The people at the First U.P. Church of Crafton Heights are spending much of 2017-2018 in an exploration of the Gospel of Mark. On the Day of Pentecost (May 20, 2018) we considered the ways that Jesus sends his friends to some difficult places… and claimed the truth that when they got there – he was waiting for them. Our texts included Mark 6:45-56 and Acts 2:1-4.
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The official records of Victor Verster Prison in the Western Cape region of South Africa indicate that at 4:14 p.m. on the afternoon of February 11, 1990, prisoner number 1335/88 was released, having been incarcerated for twenty seven years. That’s a fact. That’s history.
However, history is not the whole story in this case. Prisoner number 1335/88 was named Nelson Mandela, and his release marked the beginning of the end of the evils of Apartheid in South Africa.
Closer to home, I can tell you that you won’t find this in any of the official box scores of the game, but during the bottom of the second inning of a baseball game at PNC Park on October 1, 2013 the pitcher for the Cincinnati Reds was so flustered by the jeering of the hometown fans that he dropped the ball. You won’t find it in the official records because it was not a baseball play. According to the rules of the game, it didn’t matter. It might as well not have happened. It is NOT history, in that regard.
But again, the official record is only a portion of the story. On the very next pitch, Russell Martin smacked a home run and the Pirates went on to defeat the Reds and gain access to the Major League post-season for the first time in more than two decades. When Johnny Cueto dropped that ball, the Pittsburgh faithful knew it: the Buccos were back.
This morning, we’re going to talk a little bit about the difference between historyand gospel. History tells us what happened, when, and to whom. Gospel is the message that is conveyed through the means of history. History is a listing of events. Gospel is the meaning that we assign, or the truth that is proclaimed, in those events.
Madiba is free! The struggle may continue, but the battle has been won!
The Pirates are going to the playoffs for the first time in 21 years! The drought is over!
Sometimes when it comes to the Bible, we get so caught up in analyzing the historical perspective of events that we lose sight of the message those events were meant to convey. Let’s look at the Gospel passage…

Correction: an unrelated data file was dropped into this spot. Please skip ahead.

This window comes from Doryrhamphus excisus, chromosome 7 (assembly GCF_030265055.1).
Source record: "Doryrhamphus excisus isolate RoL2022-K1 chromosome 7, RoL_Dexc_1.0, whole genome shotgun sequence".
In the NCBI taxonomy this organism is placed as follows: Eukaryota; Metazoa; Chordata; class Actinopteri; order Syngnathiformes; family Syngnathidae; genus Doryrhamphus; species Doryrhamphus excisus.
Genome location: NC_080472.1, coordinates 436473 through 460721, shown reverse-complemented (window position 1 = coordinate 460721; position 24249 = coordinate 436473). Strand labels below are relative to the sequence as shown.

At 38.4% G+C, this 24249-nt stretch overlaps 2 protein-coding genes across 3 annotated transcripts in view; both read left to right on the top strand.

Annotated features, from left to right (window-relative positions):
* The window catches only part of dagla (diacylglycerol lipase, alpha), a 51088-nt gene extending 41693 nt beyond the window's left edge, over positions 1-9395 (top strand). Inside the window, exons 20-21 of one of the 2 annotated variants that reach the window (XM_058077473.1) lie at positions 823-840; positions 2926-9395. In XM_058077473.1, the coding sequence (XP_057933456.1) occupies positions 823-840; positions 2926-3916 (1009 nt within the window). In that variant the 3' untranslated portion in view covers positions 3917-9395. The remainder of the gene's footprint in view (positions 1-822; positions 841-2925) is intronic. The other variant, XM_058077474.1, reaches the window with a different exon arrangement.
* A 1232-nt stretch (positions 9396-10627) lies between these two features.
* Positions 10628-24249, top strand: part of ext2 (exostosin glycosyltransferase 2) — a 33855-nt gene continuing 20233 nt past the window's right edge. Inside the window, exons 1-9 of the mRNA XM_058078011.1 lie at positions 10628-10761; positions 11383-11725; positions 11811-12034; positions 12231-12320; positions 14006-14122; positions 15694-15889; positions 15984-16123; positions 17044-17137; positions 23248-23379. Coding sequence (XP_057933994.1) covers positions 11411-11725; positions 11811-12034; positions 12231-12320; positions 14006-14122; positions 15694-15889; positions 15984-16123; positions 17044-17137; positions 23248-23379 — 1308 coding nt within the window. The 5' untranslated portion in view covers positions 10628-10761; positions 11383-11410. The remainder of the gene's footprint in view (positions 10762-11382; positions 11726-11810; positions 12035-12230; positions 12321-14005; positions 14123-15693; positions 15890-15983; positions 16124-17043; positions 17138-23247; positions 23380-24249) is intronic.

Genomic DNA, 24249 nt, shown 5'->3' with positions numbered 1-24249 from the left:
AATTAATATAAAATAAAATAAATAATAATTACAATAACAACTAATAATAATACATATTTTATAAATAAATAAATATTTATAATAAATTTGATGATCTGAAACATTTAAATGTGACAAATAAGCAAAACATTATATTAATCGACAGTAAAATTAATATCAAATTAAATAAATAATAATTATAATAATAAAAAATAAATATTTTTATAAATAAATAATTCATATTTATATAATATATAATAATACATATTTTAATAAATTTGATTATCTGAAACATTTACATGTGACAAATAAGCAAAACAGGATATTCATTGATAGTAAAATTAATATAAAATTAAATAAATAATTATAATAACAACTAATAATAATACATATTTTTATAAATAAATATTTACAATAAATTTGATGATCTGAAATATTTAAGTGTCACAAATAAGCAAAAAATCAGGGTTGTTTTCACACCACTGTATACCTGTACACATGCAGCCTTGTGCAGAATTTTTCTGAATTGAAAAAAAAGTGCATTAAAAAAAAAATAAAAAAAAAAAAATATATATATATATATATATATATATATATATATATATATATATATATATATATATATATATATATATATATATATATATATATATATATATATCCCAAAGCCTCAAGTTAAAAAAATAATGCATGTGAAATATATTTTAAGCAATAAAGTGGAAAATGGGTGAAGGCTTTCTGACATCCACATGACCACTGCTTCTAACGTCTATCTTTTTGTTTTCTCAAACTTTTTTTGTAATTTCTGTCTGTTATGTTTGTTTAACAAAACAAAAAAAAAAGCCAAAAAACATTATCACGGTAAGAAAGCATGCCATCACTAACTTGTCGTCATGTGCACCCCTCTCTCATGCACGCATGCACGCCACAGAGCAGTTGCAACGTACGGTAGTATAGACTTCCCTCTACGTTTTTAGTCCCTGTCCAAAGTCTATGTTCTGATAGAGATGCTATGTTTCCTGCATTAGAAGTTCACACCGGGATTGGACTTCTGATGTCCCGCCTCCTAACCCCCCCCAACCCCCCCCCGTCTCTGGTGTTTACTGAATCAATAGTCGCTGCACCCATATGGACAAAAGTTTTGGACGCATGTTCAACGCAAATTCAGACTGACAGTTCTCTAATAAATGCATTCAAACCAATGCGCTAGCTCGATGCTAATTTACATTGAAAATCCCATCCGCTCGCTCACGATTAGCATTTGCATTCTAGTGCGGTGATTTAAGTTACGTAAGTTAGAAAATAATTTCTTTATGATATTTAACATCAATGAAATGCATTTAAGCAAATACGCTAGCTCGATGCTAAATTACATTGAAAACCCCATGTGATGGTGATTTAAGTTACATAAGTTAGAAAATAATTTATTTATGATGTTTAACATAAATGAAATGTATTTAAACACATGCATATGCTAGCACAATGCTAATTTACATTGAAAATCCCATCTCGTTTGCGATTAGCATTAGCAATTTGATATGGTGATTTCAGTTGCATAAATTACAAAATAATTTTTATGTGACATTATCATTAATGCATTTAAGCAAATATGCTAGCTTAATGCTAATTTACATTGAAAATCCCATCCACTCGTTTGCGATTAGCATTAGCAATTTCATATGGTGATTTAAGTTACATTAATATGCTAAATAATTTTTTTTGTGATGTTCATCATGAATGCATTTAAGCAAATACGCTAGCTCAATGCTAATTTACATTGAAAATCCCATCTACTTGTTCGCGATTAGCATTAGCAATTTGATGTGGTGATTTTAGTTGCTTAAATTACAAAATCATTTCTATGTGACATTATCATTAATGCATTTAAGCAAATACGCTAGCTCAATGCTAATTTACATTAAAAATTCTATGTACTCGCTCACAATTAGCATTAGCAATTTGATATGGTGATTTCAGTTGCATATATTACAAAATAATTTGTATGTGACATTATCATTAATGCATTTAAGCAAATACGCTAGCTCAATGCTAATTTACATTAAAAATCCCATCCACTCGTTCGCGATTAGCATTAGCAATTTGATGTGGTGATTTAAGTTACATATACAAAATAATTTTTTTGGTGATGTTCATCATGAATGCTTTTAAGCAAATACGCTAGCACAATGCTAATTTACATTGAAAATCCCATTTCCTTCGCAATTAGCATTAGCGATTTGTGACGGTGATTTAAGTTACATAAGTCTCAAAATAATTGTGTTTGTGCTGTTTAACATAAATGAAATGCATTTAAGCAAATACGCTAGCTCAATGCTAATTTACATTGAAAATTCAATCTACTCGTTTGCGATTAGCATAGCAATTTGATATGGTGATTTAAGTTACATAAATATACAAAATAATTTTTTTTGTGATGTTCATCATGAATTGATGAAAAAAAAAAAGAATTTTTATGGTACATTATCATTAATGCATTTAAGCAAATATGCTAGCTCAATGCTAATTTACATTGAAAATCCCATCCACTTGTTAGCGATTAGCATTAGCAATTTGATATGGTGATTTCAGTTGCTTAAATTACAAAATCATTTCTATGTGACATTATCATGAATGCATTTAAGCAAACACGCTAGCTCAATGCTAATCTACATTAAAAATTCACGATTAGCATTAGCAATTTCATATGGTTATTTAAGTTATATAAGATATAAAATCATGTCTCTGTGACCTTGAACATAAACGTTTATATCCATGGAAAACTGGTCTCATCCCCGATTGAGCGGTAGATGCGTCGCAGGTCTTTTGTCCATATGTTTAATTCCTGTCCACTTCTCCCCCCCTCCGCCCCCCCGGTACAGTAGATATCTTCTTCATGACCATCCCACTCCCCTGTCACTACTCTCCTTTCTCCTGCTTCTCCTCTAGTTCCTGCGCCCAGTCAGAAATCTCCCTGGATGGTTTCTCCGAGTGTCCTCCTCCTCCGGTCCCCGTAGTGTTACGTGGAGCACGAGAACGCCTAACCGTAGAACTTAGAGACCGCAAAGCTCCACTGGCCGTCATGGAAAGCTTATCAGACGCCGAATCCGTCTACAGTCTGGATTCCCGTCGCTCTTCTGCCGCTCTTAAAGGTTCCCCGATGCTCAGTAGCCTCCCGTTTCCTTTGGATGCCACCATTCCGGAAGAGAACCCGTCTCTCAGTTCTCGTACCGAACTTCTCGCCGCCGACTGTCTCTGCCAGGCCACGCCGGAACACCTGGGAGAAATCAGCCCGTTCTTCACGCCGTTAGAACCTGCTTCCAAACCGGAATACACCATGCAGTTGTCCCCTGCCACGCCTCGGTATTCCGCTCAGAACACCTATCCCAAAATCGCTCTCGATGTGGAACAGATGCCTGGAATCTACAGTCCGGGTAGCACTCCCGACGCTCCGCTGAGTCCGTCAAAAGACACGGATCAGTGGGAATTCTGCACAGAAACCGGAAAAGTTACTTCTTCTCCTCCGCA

In the story you’ve heard, Jesus is eager to spend some time alone with God. So eager, in fact, that just after the feeding of the 5000, he packs his disciples into a boat, pushes them into the Sea of Galilee, and says, “We’ll see you later, fellas! I’ll catch up soon.”
The text implies that Jesus knew that his followers faced difficulty, but he sent them anyway. This is where a strict reading of history could lead us to ask, “Just how big a jerk is Jesus, anyway?”
He puts them in a boat, and makes them sail straight into a storm. Later, he goes out walking on the water, only when he gets to where they are, he pretends as if he’s walking further. He scares the crap out of his best friends on what has not been a good day to start with – and then he gets in the boat, laughing, “Haha, guys – it’s only me! We’re all good!” That’s an historical perspective.
But let’s consider the Gospel. First, what is the Gospel in Mark? What is the “Good News” that is to be proclaimed? “The Kingdom of God is at hand.” The Gospel as proclaimed by Jesus to that first community is an affirmation that you are close to the heart, and close to the intentions, of God.
We have come to understand that the disciples are called to carry this message into the world, and I’ve suggested in a previous message that all believers are called to be encouraged by the presence of Jesus in the face of tremendous difficulty. The Gospel in Mark reminds us that Jesus can be trusted. Are you with me on this?
Now, I want you to take a trip into some holy memory with me. Walk with me back into the days when God’s people were enslaved in Egypt. God said, “That is not my intention for humanity! I will deliver them.”
But what does he do? He goes ahead and stands in front of Pharaoh, and he does what God asks him to do, and he finds himself with the Israelites in the wilderness… where the Israelites just cannot help acting like knuckleheads. Time and time again, they disappoint. Moses stands between the people and their God and finally cries out, “Look! This is impossible! I’m never sure that I’m doing what’s right. You’ve got to be with me, God. Show me a sign that you are here, now.” It’s right there in Exodus 33:18: “Show me your glory.”
And this is the part that I want you to remember… God says, “OK, Moses, I’ll do that. You stand here, and the storm will come, and I will pass by you, and you will see my glory; and then I will speak my name to you…”
Do you remember the name of God? YHWH. It means “I am.”
It’s all right there in Exodus 33. God passes by Moses, and shows him his glory while announcing his name. “I am.” The storm passes, and God takes Moses up the mountain and gives him the Ten Commandments, calling people to a new way of life.
Now, let’s go back to Mark. In the readings leading up to today’s, Jesus has revealed much about the Kingdom to his disciples – he’s done so in his preaching, teaching, and miracle-based ministry that leads up to the feeding of the 5000. And just as God had asked Moses to do the impossible (that is, to lead the people to a place he didn’t know, through the desert for 40 years without a visible means of sustenance or support), Jesus was looking at his followers and asking them to stretch beyond their limits: he sent them to preach right after John was killed; he asked them to find food to serve to a hungry crowd; and now he expects them to row across a lake at night in a storm.